by James Coulter
When I started this column three years ago, I intended to share my experiences at Walt Disney World. However, my focus inevitably shifted from solely the Disney Parks and more toward the Disney company as a whole by incorporating reviews about Disney movies.
My decision to review Disney films was twofold. First—and admittedly, selfishly enough—was money. After all, what’s an easier way to make some extra cash than to watch a movie and write about what you liked and did not like about it? If you’re putting down money for a movie ticket (especially with inflation these days), you might as well make some money back.
Secondly, and most importantly, I feel it’s impossible to properly discuss Disney World without talking about Disney movies. After all, most of the rides and attractions are based on movies. Not only would incorporating film reviews help provide greater context to my discussions about the parks, but it would also help prompt discussion about movie franchises with the greatest potential for rides and attractions.
For example, it’s no secret Encanto has become hugely popular, becoming one of the most streamed movies on Disney Plus last year, and with its song “We Don’t Talk About Bruno” becoming one of the most played. So, it’s no surprise Disney is currently considering creating an entire themed land and attraction based on the animated flick.
Then there’s Avatar: Way of Water, which, like the original Avatar film, surpassed more than a billion dollars at the box office. How much of the movie’s success can be linked to Disney’s Animal Kingdom dedicating 12 acres of its property to Avatar, thus helping the film franchise remain relevant even more than a decade after the original movie was released?
So, as you can see, it’s essential that I discuss both Disney movies and Disney parks. Disney parks are based on the movies, and more and more, Disney movies are being marketed with the potential of being turned into rides and attractions at the parks. The parks sell the movies, and the movies sell the parks. You cannot discuss one without the other.
However, recently, I’ve decided to expand my scope by reviewing movies other than those made by Disney. So why talk about more than Disney movies in a column dedicated to all things Disney? Two reasons. First—and, again, selfishly enough—money. The more films I can review, the more money I can make.
However, most importantly, I feel you can’t discuss Disney properly or fairly without also discussing its competition. As C.S. Lewis once said, you can only call a line crooked when you compare it to a straight line. And you cannot determine how good or bad a Disney movie is without comparing it to a movie not made by Disney. After all, Disney is only as great or as bad when compared to other movies.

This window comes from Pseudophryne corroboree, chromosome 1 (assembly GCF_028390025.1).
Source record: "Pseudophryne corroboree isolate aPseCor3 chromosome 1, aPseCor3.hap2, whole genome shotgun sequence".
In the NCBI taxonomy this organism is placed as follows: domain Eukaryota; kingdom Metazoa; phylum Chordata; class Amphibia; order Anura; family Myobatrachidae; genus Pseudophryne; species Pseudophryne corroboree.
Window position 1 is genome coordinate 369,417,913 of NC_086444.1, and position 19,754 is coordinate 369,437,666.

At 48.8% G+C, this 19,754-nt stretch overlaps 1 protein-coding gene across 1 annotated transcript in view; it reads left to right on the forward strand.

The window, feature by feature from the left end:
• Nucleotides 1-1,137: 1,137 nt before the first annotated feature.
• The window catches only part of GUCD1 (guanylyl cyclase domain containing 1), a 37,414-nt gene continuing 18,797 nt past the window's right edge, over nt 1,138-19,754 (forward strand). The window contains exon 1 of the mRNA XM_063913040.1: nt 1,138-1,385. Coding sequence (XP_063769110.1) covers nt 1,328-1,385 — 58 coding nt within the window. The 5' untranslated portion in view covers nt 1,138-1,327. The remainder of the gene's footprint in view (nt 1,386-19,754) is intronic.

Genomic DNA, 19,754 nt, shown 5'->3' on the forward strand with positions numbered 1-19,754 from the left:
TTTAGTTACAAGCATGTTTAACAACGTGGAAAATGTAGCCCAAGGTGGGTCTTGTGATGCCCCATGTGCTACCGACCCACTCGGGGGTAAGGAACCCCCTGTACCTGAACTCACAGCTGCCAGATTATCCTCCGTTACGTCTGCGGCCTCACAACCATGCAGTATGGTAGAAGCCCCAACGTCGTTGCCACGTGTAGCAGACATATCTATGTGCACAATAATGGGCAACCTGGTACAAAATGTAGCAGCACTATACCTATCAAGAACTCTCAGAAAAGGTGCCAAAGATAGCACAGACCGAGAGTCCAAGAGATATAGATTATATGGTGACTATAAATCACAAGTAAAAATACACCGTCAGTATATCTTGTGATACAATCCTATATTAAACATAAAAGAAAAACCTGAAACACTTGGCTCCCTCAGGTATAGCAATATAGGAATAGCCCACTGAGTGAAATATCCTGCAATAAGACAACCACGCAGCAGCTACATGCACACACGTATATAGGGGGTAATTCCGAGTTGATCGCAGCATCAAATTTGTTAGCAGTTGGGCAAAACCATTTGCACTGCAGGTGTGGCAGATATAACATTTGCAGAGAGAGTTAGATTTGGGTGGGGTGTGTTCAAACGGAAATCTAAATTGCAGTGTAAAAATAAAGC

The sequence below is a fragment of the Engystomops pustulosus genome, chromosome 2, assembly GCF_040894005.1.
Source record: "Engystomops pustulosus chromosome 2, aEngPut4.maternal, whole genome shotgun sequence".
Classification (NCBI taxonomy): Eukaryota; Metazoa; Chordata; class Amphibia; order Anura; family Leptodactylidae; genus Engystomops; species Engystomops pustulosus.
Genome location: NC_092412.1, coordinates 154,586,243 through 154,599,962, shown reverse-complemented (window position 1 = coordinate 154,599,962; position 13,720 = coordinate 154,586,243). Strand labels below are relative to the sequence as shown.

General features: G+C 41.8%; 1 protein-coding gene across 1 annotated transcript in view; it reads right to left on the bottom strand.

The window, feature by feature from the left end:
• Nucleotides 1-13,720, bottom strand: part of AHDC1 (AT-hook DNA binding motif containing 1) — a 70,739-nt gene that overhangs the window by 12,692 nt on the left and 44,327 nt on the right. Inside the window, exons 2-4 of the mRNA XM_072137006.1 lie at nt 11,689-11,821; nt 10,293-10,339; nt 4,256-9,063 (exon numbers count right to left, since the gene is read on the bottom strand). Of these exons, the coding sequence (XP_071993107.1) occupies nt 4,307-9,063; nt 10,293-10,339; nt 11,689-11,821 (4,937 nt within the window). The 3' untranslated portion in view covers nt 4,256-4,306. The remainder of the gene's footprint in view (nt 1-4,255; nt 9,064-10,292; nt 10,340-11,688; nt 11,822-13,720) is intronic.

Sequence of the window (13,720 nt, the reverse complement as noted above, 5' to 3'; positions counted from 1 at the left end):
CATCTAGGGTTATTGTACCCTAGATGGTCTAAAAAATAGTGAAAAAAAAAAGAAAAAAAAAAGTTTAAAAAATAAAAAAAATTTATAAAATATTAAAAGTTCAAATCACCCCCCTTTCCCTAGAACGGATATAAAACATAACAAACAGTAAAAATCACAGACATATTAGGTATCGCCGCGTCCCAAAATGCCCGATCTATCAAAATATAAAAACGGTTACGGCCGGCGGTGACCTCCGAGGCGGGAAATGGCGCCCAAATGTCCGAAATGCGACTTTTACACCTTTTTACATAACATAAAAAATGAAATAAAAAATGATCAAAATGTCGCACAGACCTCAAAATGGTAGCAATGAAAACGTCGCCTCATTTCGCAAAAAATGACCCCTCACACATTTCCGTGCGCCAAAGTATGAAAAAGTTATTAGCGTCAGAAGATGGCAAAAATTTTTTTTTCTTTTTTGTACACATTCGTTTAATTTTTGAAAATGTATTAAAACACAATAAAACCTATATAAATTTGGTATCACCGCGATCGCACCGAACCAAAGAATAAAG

For example, last year was not a very good one for Disney animation. The “best” Disney animated film, arguably, was Turning Red, which was only released direct-to-streaming on Disney Plus. As for the other two films with theatrical releases, they did not fare well, either
financially or critically. Lightyear only made $226.4 million at the box office, while Strange World flopped hard earning a meager $73.4 million.
Conversely, do you know what was the highest-grossing animated movie last year? Minions: Rise of Gru, which earned $939.4 million. That’s right! The freaking annoying Minions made more money than any Disney animated film. The other highest-grossing animated films were Puss In Boots: The Last Wish at $555 million and The Bad Guys at $250.5 million. Both of them are not Disney movies.
Why is it that Disney, the great-grandfather of animation, the company so synonymous with animated movies that most animated films are often called “Disney movies”, has slipped in the box office while DreamWorks and Illumination, both owned by Universal, have risen to the top? One cannot offer a proper analysis if one merely consumes Disney movies, which is why reviewing movies other than those made by Disney proves essential.
Also, personally, reviewing the same movies by the same company can prove tiresome. After all, while eating your favorite food can be great once or twice, if you eat nothing but your favorite food every day for every meal, sooner or later, it’s going to cease being your favorite. You’re going to grow accustomed to it, and you’re going to get tired of it. You need diversity in your diet to truly appreciate the spice life has to offer.
I felt that way with Disney last year. Most of the movies it released felt bland and flavorless. Meanwhile, the movies I enjoyed reviewing the most—RRR, Weird: The Al Yankovic Story, and Puss in Boots: The Last Wish—were movies not released by the House of Mouse.
All I’m saying is that I need to consume more in my media diet. Expanding my reviews to more than Disney movies will probably be good for both you and me. (Plus, there’s a lot of good non-Disney movies that I want to watch and review. After all, it says something that the animated flick I’m most looking forward to this year is the Super Mario Movie. Then again, who doesn’t want to see the Mario movie?)
What do you think? What non-Disney movies are you anticipating this year? Let us know in the comments on Facebook.